Dependencies – why they are important to know


This section is extracted from the deliverable D4.1 Initial version of environment information extraction tools [Corubolo, F. et al (2014)]

Please refer to the further reading list for the names referenced to in [ ]


The point of view taken in this research is that of observing a digital object (DO) and its environment, aiming to support their use and reuse, and supporting DO appraisal, making very few assumptions on the whole ecosystem (the institutional or system aspects of the environment). This allows us to focus on the properties that are independent of the system aspects and do not rely on the existence of the system or institution.

Dependency definition

We define dependency as a directed relationship from entity A (source) to entity B (target), that expresses necessity/prerequisite/precondition of B in order to make use of A. In a different form, we view a dependency as: in order to use the source entity A, you need the target entity B.

In this definition, a dependency is always qualified by a use: one can assume there can be more than one use of an entity. This assumes that the users will naturally have an objective, a purpose of use when accessing a resource. Although we cannot know in advance the future uses for an entity, we consider that dependencies covering different user communities will likely cover a broad set of uses, and monitoring the change in use by user communities will be the best option to address future uses. Even if some dependent entities can be replaced by other entities in an environment, as for example by using another word processor to edit a text fragment, our focus is on the currently established dependencies in the environment. For more information on “entities” and “ecosystem”, please check out the module on “Digital Ecosystem” or [Ludwig 2014].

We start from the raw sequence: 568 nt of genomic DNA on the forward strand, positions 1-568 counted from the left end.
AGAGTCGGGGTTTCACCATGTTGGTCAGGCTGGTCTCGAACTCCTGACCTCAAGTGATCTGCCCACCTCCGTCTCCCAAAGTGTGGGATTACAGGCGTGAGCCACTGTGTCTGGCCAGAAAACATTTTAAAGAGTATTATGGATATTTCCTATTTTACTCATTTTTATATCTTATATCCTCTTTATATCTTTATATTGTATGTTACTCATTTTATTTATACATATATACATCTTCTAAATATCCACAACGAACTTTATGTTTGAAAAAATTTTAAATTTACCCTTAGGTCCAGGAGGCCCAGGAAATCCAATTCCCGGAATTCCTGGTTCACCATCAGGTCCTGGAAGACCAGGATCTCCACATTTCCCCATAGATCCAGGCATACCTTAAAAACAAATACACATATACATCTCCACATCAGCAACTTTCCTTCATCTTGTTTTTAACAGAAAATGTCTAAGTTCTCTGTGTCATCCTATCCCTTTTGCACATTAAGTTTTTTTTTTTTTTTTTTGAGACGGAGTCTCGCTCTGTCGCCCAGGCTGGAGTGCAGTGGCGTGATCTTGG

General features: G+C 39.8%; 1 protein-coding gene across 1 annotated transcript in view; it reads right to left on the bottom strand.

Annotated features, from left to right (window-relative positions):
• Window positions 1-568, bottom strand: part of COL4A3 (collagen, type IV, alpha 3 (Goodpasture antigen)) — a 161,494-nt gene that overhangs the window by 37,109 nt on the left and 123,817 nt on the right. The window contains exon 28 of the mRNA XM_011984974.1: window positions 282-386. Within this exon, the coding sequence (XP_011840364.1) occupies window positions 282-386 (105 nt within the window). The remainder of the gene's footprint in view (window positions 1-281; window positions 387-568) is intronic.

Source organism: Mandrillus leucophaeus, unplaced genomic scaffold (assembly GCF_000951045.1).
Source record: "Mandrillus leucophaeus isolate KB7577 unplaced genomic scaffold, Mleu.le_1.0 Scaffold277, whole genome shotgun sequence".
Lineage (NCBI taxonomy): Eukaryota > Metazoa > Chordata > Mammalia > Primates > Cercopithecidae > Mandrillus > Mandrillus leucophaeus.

Dependencies at the type and instance level

We defined dependencies to connect different entities, but there are distinctions to be made based on the type of entities:

Dependencies from or to:

● Instance level:

○ Software or services: these will link an entity to a service, a process or a software component that is necessary (or useful) in order to make use of some data. For example, in the case of an application that makes use of a web service. This can be considered as a form of dynamic data.

○ Static data (single digital objects and their dependency): to make sense of file ‘anomaly.doc’ you need to also have access to ‘errorcodes.txt’ and ‘whereisthat.cvs’.

● Type level:

○ Software or services: to use data in format X you also usually need application Y or service Z.

○ Static data: to interpret this type of data you usually need this other type of data.

The distinction between type and instance level dependencies will be particularly relevant for later work on dependencies, and it has to be made explicit, as “Significant Environment Information” will likely involve both types of entities.

It is of course possible to further classify dependencies by a number of facets, such as re-playable or not re-playable dependencies; time-dependant or not time-dependant; dependencies for the different aspects, both from the technical environment and from the human or not strictly system bound environment; semantic dependencies etc.